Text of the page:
LLB Programmes


Professor Ian Dennis

Course Outline

  • Introduction: evidence and adjudication; facts and fact-finding; terminology and concepts
  • Forms of evidence: classification of forms; views and reconstructions; documents and copies; tapes, photographs and films; computer output
  • Access to evidence: the investigation of offences interrogation, the right to silence and the law of confessions; identification evidence; exclusionary discretion in criminal cases
  • Access to evidence: privilege and immunity privilege against self-incrimination; legal professional privilege; public interest immunity and disclosure of evidence
  • Principles of proof: burden and standard of proof; judicial notice; presumptions; formal admissions
  • Hearsay: the rule against hearsay and its rationale; relevance, hearsay and res gestae; common law exceptions; statutory reform in civil and criminal cases
  • Witnesses: competence and compellability; examination and cross-examination; problems of credibility and corroboration
  • Character evidence: the “similar fact” rule; evidence of good character; cross-examination of the accused and the co-accused
  • Evidence of opinion and evidence in prior proceedings: the opinion rule; expert evidence; prior proceedings

    N.B. Not all these topics will necessarily be taught in detail. There will be a selection of topics for in-depth study.

The recommended books for the course are Dennis, The Law of Evidence (1999); Choo, Evidence: Text and Materials (1998); Butterworths Student Statutes: Evidence and Tapper Blackstones Statutes on Evidence. Other standard texts are Cross latest editions on Evidence (9th ed 1999) and Keane, The Modern Law of Evidence (5th ed 2000).

There are a number of larger general works, books of essays and specialist monographs which will be referred to from time to time. References will be given in the normal way to primary sources, official reports and periodical literature.

General Comment
Course tuition consists of a weekly 2 hour seminar and a fortnightly tutorial. Three pieces of written work will be set in accordance with Faculty policy.

Evidence was for many years a subject largely governed by long established common law but in recent years much statutory reform has taken place, particularly in criminal cases. Notorious cases of miscarriage of justice (the Guildford Four, the Birmingham Six, etc) focused attention on the need for further overhaul, and led to the important Report of the Royal Commission on Criminal Justice (1993). The incorporation into English law of the European Convention on Human Rights raises many issues about the content of the right to a fair trial. The current law and possible alternatives raise problems, both theoretical and practical, as interesting and challenging as any to be found in the law.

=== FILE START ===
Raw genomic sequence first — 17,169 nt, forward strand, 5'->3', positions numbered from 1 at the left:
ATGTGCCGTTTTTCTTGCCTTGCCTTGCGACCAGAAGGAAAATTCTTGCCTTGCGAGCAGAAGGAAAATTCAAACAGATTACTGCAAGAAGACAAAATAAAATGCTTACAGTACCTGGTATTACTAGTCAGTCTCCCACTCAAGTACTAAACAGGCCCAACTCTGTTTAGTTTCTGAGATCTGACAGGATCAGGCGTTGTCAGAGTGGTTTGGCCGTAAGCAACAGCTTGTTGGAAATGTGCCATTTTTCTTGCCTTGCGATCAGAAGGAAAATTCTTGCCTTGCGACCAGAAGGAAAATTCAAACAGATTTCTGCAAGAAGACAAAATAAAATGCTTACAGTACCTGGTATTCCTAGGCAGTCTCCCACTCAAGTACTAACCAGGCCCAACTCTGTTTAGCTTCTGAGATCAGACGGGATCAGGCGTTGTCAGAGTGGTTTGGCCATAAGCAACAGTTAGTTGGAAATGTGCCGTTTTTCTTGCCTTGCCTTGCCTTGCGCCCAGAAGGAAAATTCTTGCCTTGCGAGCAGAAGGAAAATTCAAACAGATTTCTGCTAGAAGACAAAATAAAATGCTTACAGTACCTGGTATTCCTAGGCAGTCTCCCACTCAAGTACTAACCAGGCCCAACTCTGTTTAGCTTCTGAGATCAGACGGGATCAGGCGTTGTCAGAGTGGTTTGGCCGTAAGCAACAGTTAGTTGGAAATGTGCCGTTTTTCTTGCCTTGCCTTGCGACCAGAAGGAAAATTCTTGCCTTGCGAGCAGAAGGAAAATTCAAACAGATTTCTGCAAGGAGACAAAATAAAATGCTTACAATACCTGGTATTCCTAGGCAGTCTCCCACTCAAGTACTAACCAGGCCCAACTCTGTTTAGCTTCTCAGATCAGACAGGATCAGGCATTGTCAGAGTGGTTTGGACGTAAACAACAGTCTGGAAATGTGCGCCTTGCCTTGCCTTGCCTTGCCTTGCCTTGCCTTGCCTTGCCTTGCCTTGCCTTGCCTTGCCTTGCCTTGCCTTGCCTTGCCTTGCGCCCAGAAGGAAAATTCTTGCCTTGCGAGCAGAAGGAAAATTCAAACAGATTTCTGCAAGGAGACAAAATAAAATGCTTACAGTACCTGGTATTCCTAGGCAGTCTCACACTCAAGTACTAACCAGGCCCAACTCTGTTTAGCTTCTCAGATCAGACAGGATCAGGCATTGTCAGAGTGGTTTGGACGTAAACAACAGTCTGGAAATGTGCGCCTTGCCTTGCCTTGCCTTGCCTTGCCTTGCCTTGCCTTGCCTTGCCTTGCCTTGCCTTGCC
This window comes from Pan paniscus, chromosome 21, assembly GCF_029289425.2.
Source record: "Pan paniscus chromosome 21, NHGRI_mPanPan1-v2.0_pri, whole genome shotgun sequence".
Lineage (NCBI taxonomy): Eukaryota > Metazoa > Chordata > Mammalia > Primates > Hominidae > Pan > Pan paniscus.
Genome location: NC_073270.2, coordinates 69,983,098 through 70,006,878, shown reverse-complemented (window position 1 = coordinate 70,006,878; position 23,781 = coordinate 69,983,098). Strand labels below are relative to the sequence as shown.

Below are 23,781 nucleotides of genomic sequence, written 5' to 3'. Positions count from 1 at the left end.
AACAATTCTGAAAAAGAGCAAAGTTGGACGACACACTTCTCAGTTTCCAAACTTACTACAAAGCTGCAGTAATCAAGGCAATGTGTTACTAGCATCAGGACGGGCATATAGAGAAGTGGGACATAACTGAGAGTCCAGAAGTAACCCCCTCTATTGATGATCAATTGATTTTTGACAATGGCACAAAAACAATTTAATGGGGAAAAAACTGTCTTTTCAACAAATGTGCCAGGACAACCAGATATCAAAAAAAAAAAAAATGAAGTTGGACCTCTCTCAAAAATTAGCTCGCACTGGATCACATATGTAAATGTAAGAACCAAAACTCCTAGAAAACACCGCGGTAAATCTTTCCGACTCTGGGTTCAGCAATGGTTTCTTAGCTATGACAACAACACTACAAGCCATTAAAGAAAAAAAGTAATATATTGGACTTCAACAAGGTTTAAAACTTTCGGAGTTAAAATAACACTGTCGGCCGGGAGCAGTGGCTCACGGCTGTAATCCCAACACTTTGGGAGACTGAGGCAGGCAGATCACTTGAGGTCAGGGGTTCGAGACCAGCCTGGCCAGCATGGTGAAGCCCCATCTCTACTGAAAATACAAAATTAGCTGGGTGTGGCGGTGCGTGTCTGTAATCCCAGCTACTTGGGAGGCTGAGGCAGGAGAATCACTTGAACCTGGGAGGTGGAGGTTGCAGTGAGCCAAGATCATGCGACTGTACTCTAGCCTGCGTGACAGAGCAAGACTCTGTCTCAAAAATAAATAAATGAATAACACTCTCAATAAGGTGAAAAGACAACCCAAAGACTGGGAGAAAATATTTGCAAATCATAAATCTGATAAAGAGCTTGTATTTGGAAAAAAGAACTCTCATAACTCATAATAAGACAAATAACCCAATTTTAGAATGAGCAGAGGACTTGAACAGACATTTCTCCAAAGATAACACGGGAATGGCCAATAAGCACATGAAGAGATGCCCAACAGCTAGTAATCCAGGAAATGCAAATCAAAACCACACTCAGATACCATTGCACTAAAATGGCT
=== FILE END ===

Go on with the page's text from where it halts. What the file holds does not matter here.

The aims of the course are that students should acquire a mastery of the present law, an informed understanding of its theoretical base and practical context, and an appreciation of the arguments of principle and policy relating to reform of the law. The bulk of the material will be concerned with criminal cases where the greatest interest and difficulties arise.

A detailed study of the law of evidence is essential for almost any lawyer. No one concerned with substantive rights, duties and liabilities can afford to neglect the adjectival law of procedure and evidence which provides the mechanisms for their enforcement. Evidence is taught on the vocational courses for both barristers and solicitors where the approach, for good reason, tends to be fast-moving and strongly practical. The course at UCL offers an opportunity for penetrating in-depth study from an academic perspective which complements rather than duplicates the vocational courses.

Assessment of the course is by a 3 hour written examination in the summer.

National Admissions Test for Law (LNAT)
All applicants are required to take the LNAT as soon as possible and no later than 20 January (registration deadline 15 January).

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